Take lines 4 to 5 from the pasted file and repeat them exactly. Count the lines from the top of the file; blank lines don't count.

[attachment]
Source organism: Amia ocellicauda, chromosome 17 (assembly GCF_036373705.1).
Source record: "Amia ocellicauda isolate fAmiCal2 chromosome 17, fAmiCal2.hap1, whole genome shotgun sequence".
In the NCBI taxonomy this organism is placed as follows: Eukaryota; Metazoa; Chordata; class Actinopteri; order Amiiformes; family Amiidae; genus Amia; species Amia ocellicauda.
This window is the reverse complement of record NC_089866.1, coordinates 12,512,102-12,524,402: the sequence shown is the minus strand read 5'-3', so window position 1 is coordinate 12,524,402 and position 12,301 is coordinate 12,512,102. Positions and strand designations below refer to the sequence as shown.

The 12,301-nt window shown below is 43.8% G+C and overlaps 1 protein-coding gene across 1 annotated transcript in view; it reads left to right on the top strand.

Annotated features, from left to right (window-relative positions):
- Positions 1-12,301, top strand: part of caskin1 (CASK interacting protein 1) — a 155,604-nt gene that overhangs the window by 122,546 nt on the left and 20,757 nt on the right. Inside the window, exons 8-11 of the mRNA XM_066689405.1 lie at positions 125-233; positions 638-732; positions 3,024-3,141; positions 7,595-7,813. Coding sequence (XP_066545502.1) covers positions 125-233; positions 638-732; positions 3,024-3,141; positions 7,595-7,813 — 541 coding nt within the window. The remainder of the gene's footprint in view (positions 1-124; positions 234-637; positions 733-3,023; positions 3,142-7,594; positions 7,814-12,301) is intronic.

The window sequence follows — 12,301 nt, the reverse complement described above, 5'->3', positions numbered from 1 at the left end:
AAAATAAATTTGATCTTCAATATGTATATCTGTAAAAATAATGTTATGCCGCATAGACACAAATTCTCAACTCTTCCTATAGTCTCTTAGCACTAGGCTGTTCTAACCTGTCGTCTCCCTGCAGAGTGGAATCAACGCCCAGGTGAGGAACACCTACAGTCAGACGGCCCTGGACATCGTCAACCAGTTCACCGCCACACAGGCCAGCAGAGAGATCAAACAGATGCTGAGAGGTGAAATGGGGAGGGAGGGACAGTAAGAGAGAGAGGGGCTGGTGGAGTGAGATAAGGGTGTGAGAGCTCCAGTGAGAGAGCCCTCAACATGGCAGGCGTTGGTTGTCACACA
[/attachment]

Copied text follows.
This window is the reverse complement of record NC_089866.1, coordinates 12,512,102-12,524,402: the sequence shown is the minus strand read 5'-3', so window position 1 is coordinate 12,524,402 and position 12,301 is coordinate 12,512,102. Positions and strand designations below refer to the sequence as shown.

The 12,301-nt window shown below is 43.8% G+C and overlaps 1 protein-coding gene across 1 annotated transcript in view; it reads left to right on the top strand.